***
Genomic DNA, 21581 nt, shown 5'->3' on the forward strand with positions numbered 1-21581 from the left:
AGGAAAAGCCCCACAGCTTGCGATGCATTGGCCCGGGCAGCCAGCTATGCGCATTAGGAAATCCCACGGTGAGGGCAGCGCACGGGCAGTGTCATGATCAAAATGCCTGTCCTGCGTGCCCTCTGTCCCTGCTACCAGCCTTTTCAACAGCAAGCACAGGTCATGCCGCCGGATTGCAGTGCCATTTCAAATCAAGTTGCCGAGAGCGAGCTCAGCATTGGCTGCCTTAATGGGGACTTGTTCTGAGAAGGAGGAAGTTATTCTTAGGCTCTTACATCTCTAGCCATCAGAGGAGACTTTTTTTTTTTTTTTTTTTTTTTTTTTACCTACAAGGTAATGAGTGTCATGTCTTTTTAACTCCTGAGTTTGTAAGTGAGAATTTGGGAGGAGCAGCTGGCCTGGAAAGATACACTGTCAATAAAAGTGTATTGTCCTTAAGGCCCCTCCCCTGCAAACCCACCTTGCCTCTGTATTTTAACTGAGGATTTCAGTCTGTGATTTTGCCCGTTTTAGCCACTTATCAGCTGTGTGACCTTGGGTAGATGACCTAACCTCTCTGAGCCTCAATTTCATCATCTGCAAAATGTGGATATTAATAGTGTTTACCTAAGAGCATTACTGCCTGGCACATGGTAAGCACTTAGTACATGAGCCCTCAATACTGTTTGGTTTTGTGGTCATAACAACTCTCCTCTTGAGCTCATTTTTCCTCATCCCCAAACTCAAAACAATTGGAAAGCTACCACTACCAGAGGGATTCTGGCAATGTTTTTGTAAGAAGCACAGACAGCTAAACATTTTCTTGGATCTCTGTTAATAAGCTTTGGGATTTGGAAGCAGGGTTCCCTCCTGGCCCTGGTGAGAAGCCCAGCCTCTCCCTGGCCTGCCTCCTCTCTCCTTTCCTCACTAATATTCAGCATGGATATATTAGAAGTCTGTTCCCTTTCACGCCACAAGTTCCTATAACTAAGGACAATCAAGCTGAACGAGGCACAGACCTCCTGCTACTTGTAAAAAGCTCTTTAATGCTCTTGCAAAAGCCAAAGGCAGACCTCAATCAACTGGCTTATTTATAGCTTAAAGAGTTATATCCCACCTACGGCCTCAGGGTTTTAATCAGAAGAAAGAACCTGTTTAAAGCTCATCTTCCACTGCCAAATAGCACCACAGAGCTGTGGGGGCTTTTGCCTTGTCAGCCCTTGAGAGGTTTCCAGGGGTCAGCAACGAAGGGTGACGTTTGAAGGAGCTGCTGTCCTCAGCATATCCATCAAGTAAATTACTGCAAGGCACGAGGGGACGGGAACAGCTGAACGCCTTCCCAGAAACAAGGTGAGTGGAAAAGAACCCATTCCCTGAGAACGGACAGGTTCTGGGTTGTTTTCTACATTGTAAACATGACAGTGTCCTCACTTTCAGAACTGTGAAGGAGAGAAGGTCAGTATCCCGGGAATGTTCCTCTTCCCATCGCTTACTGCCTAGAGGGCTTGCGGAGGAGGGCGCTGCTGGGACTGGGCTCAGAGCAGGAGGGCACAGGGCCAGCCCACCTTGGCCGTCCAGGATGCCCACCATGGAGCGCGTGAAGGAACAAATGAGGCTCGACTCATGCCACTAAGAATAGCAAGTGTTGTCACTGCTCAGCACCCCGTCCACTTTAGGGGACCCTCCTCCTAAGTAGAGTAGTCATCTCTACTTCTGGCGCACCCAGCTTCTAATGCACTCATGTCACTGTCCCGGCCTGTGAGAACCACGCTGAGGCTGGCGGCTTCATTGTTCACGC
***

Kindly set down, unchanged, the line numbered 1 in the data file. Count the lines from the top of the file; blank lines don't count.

Genomic DNA, 21581 nt, shown 5'->3' on the forward strand with positions numbered 1-21581 from the left: